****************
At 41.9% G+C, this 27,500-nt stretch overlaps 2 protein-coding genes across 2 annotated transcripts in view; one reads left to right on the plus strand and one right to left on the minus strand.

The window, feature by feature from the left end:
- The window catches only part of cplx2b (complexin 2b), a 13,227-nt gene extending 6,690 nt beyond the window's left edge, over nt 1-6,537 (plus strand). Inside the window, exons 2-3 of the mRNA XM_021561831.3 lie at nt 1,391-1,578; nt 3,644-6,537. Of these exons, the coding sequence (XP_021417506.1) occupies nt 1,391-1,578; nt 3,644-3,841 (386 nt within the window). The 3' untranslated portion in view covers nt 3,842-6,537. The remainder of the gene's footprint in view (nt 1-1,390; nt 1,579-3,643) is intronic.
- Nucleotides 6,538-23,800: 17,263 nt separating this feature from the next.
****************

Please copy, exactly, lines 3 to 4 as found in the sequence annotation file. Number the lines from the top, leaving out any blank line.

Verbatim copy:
- The window catches only part of cplx2b (complexin 2b), a 13,227-nt gene extending 6,690 nt beyond the window's left edge, over nt 1-6,537 (plus strand). Inside the window, exons 2-3 of the mRNA XM_021561831.3 lie at nt 1,391-1,578; nt 3,644-6,537. Of these exons, the coding sequence (XP_021417506.1) occupies nt 1,391-1,578; nt 3,644-3,841 (386 nt within the window). The 3' untranslated portion in view covers nt 3,842-6,537. The remainder of the gene's footprint in view (nt 1-1,390; nt 1,579-3,643) is intronic.
- Nucleotides 6,538-23,800: 17,263 nt separating this feature from the next.